So what's new on this especially after Schindler's list? Well, that's the whole point you can't be new about history bit you may have a different treatment to the context all together. This is what probably makes Son of Saul a great work. The film is a periodical experience of a Hungarian 'Sonderkommando' ( a prisoner lead in a gas chamber camp who is forced to work as a lead and do job of cleaning dead bodies) & his life in hell for one and half day. The 70mm camera puts a shallow field of vision like a war camera. His daily job in the camp was to gather dead bodies often from his own people dispose them & report back collections of private materials that the prisoners brought. Saul (his name) mainly worked near the gas chambers & waited for people to die inside so that he could go inside and clean. He eventually takes a moral responsibility to be a logical father to a dead teenage boy and provide him a proper Rabbi (Jewish) burial. The whole film focuses on his burial. The treatment of dead body's burial as a central theme especially to show human plight is not new to literature or films. Bengali literature has 'Abhagir Swargo' (Heaven for the unfortunate) and there may be more which i dnt know of. But what made Saul's short cinematic live in hell worth a compliment was the sheer depth of vision that the director offers you. You get to be like a buddy for Saul & think why is he doing this? Well we will never know why Saul actually thought a dead body as his own son. You are rational in a rational world. You walk when you have a ground. Saul had none for him so we can't judge a fair mind from him. What I also loved about this cinema is that music is almost muted. You have to hear the background score with great concentration. I simply loved this as a muted music may refer a past grace or a distant memory. Maybe Saul's head was banging with his past or maybe the lost echo of his happy days. Watch this film but in case you have limited view of world war and holocaust then consider doing some internet research before watching this film. This film is not suitable to be watched with kids (naked dead bodies) so consider that as well. What happens to Saul or the plot is not relevant for my review what still hold true is what we have learnt from the holocaust ?
*** This review may contain spoilers ***
"Son of Saul" review =including a spoiler=
There are many premier movies of World War 2, like "The Pianist", "The Downfall", and "Devil's on the Doorstep", in the same way as other war or terrorism-related movies, like "No Man's Land", "Hotel Rwanda" and "United 93" . "Son of Saul" is the most mind-blowing one among the masterpieces I've ever seen before. When I saw this movie at a theater, I was petrified with shock of the tragedy that happened in Auschwitz about 70 years ago. Human beings, I believe, should greatly appreciate the director Nemes Laszlo and the main actor Geza Roehrig, who precisely reproduced the facts that make us want to bury our heads in the sand.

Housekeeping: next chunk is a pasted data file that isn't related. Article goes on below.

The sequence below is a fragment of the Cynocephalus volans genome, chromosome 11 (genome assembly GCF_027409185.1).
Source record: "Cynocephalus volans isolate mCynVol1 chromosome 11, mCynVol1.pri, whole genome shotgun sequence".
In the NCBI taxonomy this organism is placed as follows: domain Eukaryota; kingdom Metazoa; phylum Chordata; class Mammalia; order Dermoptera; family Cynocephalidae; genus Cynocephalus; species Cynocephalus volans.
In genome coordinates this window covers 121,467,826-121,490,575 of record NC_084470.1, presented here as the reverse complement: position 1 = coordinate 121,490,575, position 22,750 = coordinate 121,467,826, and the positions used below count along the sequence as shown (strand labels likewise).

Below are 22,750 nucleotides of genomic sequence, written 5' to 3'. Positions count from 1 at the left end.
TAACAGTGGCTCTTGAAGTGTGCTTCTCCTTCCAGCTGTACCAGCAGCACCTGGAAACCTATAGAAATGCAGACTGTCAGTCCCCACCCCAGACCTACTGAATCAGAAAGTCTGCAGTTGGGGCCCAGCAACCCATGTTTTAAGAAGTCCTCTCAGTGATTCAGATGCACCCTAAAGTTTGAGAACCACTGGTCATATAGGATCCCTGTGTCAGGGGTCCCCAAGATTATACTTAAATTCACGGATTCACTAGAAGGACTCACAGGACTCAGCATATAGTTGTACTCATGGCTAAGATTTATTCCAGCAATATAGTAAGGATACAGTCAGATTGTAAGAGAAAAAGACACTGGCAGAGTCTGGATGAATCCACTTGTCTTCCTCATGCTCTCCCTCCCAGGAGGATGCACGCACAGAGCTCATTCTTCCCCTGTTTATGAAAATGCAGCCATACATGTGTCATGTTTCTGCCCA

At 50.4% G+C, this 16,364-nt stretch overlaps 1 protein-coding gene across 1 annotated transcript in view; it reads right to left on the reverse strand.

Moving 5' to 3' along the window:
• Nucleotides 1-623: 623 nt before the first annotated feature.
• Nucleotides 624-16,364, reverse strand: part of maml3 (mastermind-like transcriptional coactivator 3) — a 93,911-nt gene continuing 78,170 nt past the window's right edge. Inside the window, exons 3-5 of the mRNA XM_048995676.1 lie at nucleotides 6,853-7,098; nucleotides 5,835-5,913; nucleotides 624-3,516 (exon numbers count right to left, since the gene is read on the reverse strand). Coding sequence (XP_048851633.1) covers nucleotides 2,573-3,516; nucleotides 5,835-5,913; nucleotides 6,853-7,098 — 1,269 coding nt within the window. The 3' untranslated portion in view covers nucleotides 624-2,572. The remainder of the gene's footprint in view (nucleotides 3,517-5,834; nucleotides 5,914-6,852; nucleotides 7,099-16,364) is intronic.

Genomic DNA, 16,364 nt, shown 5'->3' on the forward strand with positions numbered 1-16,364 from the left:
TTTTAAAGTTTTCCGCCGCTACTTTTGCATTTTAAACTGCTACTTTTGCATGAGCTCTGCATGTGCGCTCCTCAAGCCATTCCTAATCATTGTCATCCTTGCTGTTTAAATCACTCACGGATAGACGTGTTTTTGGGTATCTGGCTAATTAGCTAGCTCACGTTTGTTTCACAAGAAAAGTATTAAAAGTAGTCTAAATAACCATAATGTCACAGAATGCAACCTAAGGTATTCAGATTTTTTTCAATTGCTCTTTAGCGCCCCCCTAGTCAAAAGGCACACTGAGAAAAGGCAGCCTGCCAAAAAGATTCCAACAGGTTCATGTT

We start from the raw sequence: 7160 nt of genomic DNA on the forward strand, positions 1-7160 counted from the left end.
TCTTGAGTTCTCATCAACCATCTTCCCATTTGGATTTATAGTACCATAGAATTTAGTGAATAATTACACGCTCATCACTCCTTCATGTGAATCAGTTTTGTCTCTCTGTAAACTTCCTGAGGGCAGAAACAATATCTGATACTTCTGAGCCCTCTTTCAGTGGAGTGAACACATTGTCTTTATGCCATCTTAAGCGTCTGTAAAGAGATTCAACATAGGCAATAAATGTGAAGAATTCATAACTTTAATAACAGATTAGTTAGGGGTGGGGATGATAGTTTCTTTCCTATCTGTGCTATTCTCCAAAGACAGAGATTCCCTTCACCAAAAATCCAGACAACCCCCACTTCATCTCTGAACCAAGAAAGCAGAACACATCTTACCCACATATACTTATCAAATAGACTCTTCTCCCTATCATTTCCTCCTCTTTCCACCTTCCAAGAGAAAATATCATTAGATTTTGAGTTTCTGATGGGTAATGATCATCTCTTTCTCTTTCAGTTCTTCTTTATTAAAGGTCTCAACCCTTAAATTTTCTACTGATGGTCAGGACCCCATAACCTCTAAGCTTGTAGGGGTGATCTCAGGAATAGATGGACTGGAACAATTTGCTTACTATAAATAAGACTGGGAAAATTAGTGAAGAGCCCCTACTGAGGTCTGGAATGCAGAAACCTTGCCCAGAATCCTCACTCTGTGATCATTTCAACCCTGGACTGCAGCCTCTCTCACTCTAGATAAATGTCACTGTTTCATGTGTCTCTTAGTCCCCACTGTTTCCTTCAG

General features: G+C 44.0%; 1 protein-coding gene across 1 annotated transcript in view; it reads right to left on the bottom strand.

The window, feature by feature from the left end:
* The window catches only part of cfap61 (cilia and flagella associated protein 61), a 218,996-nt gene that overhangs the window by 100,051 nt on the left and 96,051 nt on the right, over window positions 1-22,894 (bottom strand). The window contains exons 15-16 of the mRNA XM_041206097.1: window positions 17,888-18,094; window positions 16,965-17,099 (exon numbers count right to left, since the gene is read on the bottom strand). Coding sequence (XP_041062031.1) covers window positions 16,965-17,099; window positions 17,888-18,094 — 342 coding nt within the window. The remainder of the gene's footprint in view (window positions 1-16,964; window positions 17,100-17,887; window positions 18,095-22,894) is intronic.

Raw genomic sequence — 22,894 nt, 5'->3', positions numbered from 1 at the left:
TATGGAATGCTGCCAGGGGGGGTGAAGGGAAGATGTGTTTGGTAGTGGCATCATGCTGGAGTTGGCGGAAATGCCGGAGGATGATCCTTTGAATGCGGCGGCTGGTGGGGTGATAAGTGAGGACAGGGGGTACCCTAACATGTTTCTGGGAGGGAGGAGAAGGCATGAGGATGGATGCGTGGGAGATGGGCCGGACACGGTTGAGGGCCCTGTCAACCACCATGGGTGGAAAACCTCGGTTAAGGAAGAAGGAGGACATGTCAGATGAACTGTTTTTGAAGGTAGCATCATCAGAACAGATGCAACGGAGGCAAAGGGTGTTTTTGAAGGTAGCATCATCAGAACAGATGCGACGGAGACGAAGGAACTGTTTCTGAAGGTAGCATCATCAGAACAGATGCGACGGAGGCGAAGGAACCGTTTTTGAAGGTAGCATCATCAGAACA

In 1944, a large number of Jewish civilians from Hungary were sent to the concentration camp in Auschwitz, Poland. Some of them were unintentionally chosen for the special task force "Sonderkomando", whose job was to help the Germans' final solution to Jewish people in Europe; they had to commit fratricidal massacre while the German SS avoided doing this. One day, the protagonist Saul, who was one of the Hungarian Sonderkomandos, found his 'putative' son in the gas chamber after an execution. He made up his mind to bury his son with the authentic Jewish funeral service. Saul tried to find a Rabi among the prisoners in the camp or crowds who were going to be executed. It shows his hope to live even under the fear he may suddenly be killed or executed.
However, in my opinion, Saul's characteristics don't seem good. A Rabi whom he had asked to pray for his son was killed by the SS due to their suspicious activity while working. To make matters worse, a woman had given him a stick of dynamite for the upcoming uprising, but he lost it on his way back to the hideout because he spaced out. Although some prisoners got annoyed with his behavior, he seemed sulky and shrugged it off, and said with a sneer, "I'm just alive".
The director Laszlo and his staff tried to recreate the inside of the concentration camp there described in holocaust-related books and writings, like "Korczak" or "Sonderkomando". This attempt seems well done. Some survivors from the Treblinka camp commented about what was really done there in detail. Some prisoners left pieces of papers in secret places which detailed how obscene the camp was, so the audience feels like playing a horror video game, like Resident Evil. I guess that would be what Laszlo wants the audience to feel in this movie. These gruesome scenes remind me of the TV news about ISIS or North Korea.
At first when I saw this movie, I thought the Hungarian director can only use the old method for a 1 * 1.5 screen aspect ratio, but that was incorrect. He intended to shoot through the first-person perspective, and intentionally hid what Saul doesn't want to see from the screen. Moreover, what differentiates this movie from other ones, is that most of the characters speak their own language in Europe. In general, American movies set in Central Europe are mostly casted to the English-speaking actors, but sometimes spoil the atmosphere by speaking only in English. For example, it's a mystery why a Polish pianist speaks not Polish but English and German in "The Pianist". In "Schindler's List", the German president Schindler talks to his Jewish staff in English!
I didn't know about Hungary very much before I saw this movie, but the effort in Laszlo and Roehrig's work has roused my interest in this country; its language sounds graceful, and its history and culture are full of the vicissitudes.
Definitely a technical masterwork. I had already heard much about its sound work, but its cinematography was also quite impressive. I can't believe that Geza Rohrig got no traction at all. Well, I can, since it's a foreign-language film, but shameful. As for the film as a whole though, I can't say I quite loved it. I did love the beginning and ending of it, and I loved how simple its actual premise was while being something so deeply personal to the protagonist in the grand scheme of everything happening around him. However, I also found that it was just a little too... busy? I felt that it got kind of repetitive in all of the running around and all of the back and forth. Not to dismiss at all what very well was a realistic journey for this character, but as a viewer it made me kind of numb to what was happening. I was emotionally invested up to a point, but then some of that investment was sort of lost. I'd say its minimalist script started off as a huge strength but by the end was perhaps the reason why some of it also came off as showcasing its technical aspects to the detriment of everything else. Still, definitely a good film while being kind of disappointing.